Her speech was as exceptional as many that she has given before. Although known as an pro-democracy activist, fighting for positive and non-violent political change in her troubled country, she should well be recognized as a great political philosopher. Her speeches are brilliant, mixing her calls for a radical and overdue political transformation of Burma with deep political reflection, philosophy and Burmese Buddhist thought.

Her calls for a peaceful conversion of Burma to a multiparty democracy were relevant to today’s very depressing news. It is even more depressing that she repeatedly used the United States as an example of a model democracy. When asked about the political transformations occurring in Egypt, Tunisia and Libya, and whether these countries were truly ready for democracy, given a present trend of repression occurring in Egypt at the moment, she quickly pointed out that the United States also has a deep history of repression. She pointed out that we, as a nation, have moved on from violence to democracy through verbal, rather than violent, argument. There may be deep divisions within our country, but violent repression is largely over.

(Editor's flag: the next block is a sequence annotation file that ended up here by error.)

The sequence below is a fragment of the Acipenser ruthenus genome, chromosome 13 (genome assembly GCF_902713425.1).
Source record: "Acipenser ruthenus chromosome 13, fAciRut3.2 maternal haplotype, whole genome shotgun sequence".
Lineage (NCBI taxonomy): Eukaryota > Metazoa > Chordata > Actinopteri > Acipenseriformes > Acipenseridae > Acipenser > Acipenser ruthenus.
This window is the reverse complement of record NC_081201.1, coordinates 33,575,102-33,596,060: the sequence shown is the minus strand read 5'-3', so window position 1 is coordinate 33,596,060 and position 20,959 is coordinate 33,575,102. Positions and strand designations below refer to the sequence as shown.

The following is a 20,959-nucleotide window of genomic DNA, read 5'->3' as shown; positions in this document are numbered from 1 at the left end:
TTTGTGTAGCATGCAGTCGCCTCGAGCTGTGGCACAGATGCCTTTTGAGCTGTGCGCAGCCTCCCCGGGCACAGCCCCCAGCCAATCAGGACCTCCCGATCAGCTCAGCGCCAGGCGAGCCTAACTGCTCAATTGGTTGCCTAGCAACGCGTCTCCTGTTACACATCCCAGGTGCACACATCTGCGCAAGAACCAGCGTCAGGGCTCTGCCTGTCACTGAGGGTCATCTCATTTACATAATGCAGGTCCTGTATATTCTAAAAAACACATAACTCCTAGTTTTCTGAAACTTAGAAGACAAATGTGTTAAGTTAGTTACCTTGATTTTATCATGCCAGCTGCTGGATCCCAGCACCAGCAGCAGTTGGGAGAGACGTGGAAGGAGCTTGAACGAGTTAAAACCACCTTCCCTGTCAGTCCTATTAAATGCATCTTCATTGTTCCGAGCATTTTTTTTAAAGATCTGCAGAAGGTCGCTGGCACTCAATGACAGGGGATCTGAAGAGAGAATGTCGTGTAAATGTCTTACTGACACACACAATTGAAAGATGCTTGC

That is, until recently. It is depressing to me to see pictures of young people hit by rubber bullets, to see tear gas thrown to stifle free assembly, and worse yet, to hear very little from the rightist establishment that is the target of these protests, however confused and unfocused the OWS messages may be. It is sad that, we as a model for worldwide democracy are slowly watching a return to Civil Rights/Vietnam era state backed violence.